Sunday, March 10, 2013

Sunday, March 10, 2013


How should I be the master of my ways
When every nerve is vibrant to the sweep
Of dreams that fill the measure of my days—
Too rare to lose and past all power to keep.
How should I know what it were well to do
When every path has its alluring strain,
Each towering crest its world-revealing view
Of realms for him that has the will to reign;
And while I waver, lo! this earthly shard,
Wherein is breathed the swift compelling fire,
Breaks with the ardor it was shaped to guard.
Yet, ever striving, humbly I aspire
Ere all be spent, with reverent hands to light
A guiding star on some hope-kindling height.

Peter McArthur (born March 10, 1866)

A Great Day

It is a great day, an expansive day, a large day. The first thing that impressed me about it was its size. I know it is not customary to describe a day in terms of space, but there seems to be no way out of it. This is not a day of the kind that can be enjoyed in a house, or a field, or even within the rim of the horizon. It reaches up to the great neighbourly sun, and spreads as wide as the imagination. It is a day that overwhelms me, but, on thinking it over, I have found the key to its mystery. When I got up this morning it was the sun that first fixed my attention. It came bustling over the horizon with the air of one about to start spring house-cleaning. It awakened the south wind, plucked the myriad icy fingers from the little rivulets and flooded the world with light and warmth. But it is hardly exact to speak of the sun as house-cleaning. It is really building a new home and using only the foundations and framework of the old. It is upholstering the hills, decorating the woods, and refurnishing the fields. In a few days it will re-carpet the earth and tack down the green breadths with brass-headed dandelions. When that work is done we can get down to a consideration of the buds and flowers and birds and the exquisite little things of spring. Today the invitation is to have an outing with the universe. Only the sun and his work are worth considering.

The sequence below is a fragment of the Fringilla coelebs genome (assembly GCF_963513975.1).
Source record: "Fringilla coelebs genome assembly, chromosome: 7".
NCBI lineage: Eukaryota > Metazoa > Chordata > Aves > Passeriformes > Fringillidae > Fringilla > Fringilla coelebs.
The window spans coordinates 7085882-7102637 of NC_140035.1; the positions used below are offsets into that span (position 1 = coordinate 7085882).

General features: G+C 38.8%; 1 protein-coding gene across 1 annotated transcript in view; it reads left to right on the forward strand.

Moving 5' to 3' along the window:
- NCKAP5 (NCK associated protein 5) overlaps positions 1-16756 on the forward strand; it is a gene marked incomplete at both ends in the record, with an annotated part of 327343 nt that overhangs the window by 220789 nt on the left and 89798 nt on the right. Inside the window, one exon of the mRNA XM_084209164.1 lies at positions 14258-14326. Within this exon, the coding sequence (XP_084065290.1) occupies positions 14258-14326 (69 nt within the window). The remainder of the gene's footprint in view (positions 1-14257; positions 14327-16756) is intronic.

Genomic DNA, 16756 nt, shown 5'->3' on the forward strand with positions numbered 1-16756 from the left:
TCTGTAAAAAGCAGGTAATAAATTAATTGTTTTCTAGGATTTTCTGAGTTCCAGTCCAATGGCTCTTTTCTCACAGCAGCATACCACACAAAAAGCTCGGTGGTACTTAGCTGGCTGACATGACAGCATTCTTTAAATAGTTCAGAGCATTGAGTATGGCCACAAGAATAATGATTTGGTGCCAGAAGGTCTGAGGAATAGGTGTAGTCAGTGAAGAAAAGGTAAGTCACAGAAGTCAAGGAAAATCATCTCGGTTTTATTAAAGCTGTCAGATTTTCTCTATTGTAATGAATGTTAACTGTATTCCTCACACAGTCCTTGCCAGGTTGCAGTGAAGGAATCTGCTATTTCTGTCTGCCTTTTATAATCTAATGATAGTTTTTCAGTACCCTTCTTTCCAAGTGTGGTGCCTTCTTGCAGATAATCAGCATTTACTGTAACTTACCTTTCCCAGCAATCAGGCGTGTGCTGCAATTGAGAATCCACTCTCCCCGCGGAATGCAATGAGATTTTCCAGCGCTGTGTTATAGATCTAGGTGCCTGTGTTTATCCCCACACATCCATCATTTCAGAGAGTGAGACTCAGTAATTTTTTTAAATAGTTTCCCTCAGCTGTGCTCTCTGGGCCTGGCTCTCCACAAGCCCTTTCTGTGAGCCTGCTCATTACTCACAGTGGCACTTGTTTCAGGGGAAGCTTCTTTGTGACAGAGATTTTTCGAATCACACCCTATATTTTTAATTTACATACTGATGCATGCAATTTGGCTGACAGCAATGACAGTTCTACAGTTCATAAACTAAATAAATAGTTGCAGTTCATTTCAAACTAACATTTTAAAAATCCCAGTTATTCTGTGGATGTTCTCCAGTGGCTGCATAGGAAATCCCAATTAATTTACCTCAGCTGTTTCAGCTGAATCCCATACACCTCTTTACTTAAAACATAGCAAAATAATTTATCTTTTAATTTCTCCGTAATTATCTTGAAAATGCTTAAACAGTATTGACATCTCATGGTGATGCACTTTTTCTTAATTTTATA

Peter McArthur (born March 10, 1866)

Out-of-Tune Speech

There is speech which is all salt, with no grace, — withering wit, stinging sarcasm, covert innuendo: words that sound kind and sheath their point only that it may pierce the deeper, poisoned arrows tipped with honey; and these often from persons of blameless life, sometimes under the pretense of candor. Yet how harshly out of tune with the law of the Lord, that is perfect; the statutes of the Lord, that are right; the commandment of the Lord, that is pure! Equally out of tune is the talk about others to willing ears, when it is not true, just, considerate, and kind; when it assumes for conduct the worst construction, when it gives currency to what may be concealed without harm, when it spreads censorious rumours which it cannot verify. Such words leave a bitter taste in the mouth.

Under the same head of harsh discord, come all these utterances of peevishness, ill-temper, irritability, by which, if ourselves out of gearing with things as they are, we are prone to diffuse our discomfort, to spread the contagion of our disordered nerves, and to take care that those about us shall be no happier than we are!

Andrew Preston Peabody (died March 10, 1893)

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